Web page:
Record award-winning feat by Bangladeshi film
Debutant Bangladeshi film director Gazi Rakayet is an engineer by training but he is fascinated not by engineering hardware but by the earth, it's smell and anything else connected with earth.
New Delhi: Debutant Bangladeshi film director Gazi Rakayet is an engineer by training but he is fascinated not by engineering hardware but by the earth, it's smell and anything else connected with earth.
It is this fascination and the conviction that human beings, trees and animals are all made of a part of earth that made Rakayet nurture for 10 years a dream to make a film on the subject. Funds are not easy to come for making art movies in Bangladesh but Rakayet did not give up.
So, the director told PTI, that he sold his village properties to supplement Bangladesh government's grant-in-aid and funds from noted producer Faridur Reza Sagar's Impress Telefilm to come up with his debut film "Mrittika Maaya" (Earthen Love), which recently swept 17 national awards, including those of best direction and best film, in Bangladesh, breaking the previous record of 13 set nine years ago.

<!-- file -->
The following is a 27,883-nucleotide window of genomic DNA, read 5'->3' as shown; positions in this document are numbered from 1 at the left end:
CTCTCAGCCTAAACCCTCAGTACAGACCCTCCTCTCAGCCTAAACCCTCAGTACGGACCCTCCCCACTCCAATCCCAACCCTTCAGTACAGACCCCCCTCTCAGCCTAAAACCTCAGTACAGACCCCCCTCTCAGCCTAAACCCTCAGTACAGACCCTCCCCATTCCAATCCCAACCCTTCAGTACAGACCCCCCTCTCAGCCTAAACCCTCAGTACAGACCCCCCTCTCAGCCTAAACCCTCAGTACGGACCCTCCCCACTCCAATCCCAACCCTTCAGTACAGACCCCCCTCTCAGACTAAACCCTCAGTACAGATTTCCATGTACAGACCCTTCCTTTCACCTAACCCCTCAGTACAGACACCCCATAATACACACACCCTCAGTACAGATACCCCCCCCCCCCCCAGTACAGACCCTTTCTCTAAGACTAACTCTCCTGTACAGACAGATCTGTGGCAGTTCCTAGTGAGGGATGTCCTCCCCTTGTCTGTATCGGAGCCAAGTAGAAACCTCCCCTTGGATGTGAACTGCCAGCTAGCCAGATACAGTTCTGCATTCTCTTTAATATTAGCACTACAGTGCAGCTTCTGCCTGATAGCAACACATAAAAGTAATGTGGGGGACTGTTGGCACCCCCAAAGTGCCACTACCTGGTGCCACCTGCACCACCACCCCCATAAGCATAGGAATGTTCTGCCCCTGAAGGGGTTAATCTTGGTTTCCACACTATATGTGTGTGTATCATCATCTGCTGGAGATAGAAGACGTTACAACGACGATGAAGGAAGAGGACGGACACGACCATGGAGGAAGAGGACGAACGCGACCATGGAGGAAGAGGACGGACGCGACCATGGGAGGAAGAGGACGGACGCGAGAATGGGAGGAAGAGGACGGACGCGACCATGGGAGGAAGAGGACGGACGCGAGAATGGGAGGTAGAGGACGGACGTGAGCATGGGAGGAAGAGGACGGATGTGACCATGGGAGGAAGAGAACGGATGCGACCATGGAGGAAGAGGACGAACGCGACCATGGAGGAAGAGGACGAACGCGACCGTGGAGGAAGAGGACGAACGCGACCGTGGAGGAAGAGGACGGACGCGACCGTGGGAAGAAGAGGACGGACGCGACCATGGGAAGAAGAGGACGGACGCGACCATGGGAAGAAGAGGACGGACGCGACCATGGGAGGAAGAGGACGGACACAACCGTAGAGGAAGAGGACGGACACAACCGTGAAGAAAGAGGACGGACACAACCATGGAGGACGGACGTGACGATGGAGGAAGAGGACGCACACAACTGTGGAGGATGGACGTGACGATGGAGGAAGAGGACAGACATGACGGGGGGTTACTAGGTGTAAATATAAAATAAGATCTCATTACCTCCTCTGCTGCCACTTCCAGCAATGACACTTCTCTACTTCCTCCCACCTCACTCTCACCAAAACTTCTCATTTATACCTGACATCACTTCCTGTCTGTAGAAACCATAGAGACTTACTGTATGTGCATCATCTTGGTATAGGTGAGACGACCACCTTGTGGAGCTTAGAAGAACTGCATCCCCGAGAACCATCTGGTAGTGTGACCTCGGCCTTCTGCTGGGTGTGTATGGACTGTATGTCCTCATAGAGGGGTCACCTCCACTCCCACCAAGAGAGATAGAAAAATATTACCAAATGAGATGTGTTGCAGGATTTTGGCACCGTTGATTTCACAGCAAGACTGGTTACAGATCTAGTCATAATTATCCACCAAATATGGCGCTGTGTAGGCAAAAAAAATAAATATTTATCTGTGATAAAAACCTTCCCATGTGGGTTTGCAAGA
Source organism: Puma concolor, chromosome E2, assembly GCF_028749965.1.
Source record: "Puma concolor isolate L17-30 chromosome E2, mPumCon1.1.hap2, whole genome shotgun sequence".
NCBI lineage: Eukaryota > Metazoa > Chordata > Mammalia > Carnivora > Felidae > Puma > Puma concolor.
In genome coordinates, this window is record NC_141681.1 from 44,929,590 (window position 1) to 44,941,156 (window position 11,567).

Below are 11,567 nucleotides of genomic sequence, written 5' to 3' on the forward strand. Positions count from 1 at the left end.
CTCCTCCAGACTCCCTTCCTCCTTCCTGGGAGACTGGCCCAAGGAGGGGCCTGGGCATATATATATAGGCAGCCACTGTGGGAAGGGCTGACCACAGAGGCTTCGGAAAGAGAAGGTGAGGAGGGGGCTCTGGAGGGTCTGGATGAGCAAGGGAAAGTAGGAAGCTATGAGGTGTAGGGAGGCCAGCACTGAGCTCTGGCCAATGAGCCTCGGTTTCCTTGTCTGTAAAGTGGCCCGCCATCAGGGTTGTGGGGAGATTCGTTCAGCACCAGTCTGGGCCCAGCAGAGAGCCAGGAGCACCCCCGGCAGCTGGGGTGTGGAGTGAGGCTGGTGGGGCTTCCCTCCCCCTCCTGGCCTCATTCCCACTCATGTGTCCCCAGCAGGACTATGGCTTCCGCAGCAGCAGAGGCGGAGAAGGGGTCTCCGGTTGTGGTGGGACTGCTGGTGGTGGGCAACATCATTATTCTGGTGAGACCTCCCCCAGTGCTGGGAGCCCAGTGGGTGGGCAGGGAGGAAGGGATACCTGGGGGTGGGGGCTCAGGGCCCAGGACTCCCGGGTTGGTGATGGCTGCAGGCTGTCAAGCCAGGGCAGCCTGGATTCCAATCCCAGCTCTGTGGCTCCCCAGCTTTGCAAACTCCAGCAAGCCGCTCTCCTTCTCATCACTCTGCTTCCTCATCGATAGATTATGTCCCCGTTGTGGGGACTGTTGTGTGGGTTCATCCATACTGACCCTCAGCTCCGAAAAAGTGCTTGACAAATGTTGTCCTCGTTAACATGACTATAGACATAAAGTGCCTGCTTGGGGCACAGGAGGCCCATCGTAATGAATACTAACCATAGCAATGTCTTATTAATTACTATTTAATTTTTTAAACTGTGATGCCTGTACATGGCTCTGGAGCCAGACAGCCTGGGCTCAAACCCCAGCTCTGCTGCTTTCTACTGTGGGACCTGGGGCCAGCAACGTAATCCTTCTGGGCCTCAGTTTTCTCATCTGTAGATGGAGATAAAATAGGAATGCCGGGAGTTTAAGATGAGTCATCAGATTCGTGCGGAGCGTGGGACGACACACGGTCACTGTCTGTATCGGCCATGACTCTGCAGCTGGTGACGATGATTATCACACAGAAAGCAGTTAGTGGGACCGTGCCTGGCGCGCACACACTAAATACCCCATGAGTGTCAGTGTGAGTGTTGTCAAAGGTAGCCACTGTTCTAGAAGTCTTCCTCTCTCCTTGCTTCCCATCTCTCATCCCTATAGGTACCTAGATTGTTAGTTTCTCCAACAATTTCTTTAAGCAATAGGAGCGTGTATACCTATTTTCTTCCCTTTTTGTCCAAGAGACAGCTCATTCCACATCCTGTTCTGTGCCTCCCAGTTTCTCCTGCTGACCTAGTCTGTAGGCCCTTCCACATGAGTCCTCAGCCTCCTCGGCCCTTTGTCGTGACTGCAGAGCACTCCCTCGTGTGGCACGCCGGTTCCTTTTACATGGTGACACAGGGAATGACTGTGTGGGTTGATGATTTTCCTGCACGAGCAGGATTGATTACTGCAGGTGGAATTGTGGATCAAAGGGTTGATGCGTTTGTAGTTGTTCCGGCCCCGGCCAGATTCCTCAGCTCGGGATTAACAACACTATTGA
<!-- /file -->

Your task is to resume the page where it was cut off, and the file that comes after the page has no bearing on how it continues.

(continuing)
The achievement is remarkable for Rakayet who has no formal training in filmmaking and has spent a major part of his 27-year life as an artist on the stage and tele-plays as an actor and a director.
"Mrittika Maya" tells the story of the life of an old Hindu potter Khirmohon who owns his own pottery house and a banyan tree. His two sons Satyen and Nikhil stay in the city and prefer urban life and have little interest in their father's business. However, Khirmohon's granddaughter Padma, a rustic dusky beauty, and Boishakh, who was adopted by Khirmohon as a child, like to stay in the pottery house and try to keep up the pottery business. There are silent feelings between Padma and Boishakh but it is not expressed.
That "Mrittika Maya", starring some of the best actors and actresses in Bangladesh film and television industry like Raisul Islam Assad, Mamunur Rashid, Shormi Mala and Titas Zia, is yet to be commercially released across Bangladesh tells its own story of how meaningful cinema struggles in a country whose commercial film space is dominated by Bollywood-inspired melodrama and histrionics.